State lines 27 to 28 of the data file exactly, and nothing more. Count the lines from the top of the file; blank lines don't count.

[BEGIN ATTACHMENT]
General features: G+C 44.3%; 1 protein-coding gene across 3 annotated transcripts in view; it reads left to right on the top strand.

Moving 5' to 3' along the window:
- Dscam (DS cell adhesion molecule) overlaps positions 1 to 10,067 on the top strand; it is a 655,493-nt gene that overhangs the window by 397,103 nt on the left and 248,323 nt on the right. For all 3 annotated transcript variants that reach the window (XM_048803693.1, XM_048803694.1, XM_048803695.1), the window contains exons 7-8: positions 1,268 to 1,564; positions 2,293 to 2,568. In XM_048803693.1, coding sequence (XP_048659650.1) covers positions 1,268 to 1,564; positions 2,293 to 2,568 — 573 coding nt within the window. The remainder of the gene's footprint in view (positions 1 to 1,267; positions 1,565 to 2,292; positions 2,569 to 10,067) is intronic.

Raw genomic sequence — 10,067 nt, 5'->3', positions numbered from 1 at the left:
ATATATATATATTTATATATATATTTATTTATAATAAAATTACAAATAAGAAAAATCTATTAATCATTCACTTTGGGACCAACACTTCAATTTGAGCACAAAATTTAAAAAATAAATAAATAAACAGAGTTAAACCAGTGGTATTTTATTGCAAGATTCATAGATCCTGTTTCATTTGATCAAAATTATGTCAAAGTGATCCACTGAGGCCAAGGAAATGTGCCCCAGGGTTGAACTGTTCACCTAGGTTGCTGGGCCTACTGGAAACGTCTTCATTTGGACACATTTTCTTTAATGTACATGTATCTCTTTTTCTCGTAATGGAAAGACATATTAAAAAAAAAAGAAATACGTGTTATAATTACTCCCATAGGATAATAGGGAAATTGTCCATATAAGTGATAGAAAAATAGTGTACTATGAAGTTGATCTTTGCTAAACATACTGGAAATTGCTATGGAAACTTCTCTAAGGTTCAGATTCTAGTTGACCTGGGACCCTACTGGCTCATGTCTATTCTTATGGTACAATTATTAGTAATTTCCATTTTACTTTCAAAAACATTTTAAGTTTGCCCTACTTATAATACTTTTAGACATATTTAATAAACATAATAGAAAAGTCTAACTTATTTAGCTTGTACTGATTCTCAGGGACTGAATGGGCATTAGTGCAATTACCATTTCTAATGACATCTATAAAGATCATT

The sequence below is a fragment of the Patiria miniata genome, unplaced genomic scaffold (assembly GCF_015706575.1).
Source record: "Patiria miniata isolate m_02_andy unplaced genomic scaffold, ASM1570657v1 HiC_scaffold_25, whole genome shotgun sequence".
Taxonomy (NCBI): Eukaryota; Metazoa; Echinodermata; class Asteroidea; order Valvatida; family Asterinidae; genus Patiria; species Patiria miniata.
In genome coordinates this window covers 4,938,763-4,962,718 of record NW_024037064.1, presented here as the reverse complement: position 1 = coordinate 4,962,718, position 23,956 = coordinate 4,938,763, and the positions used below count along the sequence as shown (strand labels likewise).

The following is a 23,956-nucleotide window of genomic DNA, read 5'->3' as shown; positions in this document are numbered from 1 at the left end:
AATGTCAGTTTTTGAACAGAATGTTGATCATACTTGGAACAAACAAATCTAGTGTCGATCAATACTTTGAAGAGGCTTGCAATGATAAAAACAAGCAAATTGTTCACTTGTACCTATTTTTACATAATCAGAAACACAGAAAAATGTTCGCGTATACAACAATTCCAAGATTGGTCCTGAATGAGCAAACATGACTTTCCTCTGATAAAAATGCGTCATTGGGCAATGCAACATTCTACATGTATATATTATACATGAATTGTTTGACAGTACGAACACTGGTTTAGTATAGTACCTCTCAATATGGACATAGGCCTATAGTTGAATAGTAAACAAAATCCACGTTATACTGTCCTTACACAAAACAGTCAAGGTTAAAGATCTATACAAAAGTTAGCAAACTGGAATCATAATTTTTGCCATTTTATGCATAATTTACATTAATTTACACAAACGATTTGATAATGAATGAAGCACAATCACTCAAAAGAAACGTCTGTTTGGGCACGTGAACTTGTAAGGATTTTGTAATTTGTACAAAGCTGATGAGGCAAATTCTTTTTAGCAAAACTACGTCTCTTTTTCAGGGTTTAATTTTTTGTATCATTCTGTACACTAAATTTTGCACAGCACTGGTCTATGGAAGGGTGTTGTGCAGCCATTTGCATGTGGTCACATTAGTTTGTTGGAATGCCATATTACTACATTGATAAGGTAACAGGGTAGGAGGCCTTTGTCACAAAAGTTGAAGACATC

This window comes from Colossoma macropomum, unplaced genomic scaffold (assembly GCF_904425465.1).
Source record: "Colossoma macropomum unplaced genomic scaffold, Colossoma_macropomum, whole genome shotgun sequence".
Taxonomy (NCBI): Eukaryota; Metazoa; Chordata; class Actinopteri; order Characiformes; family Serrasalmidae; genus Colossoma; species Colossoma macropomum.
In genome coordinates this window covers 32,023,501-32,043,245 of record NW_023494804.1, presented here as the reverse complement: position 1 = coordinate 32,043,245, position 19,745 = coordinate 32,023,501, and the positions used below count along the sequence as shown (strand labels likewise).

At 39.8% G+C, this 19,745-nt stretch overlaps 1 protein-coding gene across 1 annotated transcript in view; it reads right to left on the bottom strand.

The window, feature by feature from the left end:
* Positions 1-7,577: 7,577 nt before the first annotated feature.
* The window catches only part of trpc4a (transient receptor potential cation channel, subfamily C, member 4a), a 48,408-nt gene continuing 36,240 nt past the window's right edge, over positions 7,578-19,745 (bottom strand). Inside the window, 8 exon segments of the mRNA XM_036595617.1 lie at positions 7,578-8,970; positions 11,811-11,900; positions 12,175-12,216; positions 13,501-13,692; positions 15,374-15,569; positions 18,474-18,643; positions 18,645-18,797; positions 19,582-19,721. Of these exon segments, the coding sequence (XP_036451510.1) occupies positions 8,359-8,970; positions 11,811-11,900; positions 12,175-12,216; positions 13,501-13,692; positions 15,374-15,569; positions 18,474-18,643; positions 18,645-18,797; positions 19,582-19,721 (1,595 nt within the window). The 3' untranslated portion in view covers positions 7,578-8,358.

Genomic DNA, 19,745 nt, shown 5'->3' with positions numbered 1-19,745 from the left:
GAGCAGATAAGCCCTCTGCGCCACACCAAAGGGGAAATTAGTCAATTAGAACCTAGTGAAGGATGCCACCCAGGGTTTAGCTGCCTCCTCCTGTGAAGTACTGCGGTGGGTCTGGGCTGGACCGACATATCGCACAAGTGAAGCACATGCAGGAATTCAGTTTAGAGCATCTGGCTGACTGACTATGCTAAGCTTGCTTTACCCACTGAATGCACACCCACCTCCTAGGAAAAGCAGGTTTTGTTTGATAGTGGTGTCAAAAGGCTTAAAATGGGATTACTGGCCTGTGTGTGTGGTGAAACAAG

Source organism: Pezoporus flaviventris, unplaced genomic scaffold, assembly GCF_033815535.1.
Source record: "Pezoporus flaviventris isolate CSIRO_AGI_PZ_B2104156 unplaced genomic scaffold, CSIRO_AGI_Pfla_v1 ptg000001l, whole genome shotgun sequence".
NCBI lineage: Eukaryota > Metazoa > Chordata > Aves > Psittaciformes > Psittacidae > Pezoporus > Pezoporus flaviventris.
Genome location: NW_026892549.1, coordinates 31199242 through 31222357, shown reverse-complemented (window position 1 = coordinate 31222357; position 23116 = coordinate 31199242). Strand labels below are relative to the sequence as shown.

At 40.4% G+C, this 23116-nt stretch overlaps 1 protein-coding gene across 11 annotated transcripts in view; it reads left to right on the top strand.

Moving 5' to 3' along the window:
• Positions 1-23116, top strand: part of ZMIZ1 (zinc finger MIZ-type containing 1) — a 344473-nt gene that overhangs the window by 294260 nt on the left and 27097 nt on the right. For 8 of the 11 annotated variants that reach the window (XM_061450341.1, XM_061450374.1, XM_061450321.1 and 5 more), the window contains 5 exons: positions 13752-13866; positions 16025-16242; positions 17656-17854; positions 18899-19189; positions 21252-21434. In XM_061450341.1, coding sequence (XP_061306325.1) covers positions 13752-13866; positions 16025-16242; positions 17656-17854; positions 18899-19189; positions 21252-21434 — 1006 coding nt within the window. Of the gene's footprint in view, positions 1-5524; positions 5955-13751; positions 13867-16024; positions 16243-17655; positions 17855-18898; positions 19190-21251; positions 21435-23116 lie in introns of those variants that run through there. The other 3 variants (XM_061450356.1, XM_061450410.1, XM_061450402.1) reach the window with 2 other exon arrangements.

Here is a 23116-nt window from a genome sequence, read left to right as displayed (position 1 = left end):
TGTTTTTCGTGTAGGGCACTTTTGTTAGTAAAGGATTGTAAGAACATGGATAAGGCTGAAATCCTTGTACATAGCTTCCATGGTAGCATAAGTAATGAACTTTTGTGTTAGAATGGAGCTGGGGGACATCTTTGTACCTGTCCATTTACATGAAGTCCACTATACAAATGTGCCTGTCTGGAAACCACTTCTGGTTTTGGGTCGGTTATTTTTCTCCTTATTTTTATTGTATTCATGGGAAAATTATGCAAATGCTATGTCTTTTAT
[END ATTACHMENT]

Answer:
Moving 5' to 3' along the window:
• Positions 1-23116, top strand: part of ZMIZ1 (zinc finger MIZ-type containing 1) — a 344473-nt gene that overhangs the window by 294260 nt on the left and 27097 nt on the right. For 8 of the 11 annotated variants that reach the window (XM_061450341.1, XM_061450374.1, XM_061450321.1 and 5 more), the window contains 5 exons: positions 13752-13866; positions 16025-16242; positions 17656-17854; positions 18899-19189; positions 21252-21434. In XM_061450341.1, coding sequence (XP_061306325.1) covers positions 13752-13866; positions 16025-16242; positions 17656-17854; positions 18899-19189; positions 21252-21434 — 1006 coding nt within the window. Of the gene's footprint in view, positions 1-5524; positions 5955-13751; positions 13867-16024; positions 16243-17655; positions 17855-18898; positions 19190-21251; positions 21435-23116 lie in introns of those variants that run through there. The other 3 variants (XM_061450356.1, XM_061450410.1, XM_061450402.1) reach the window with 2 other exon arrangements.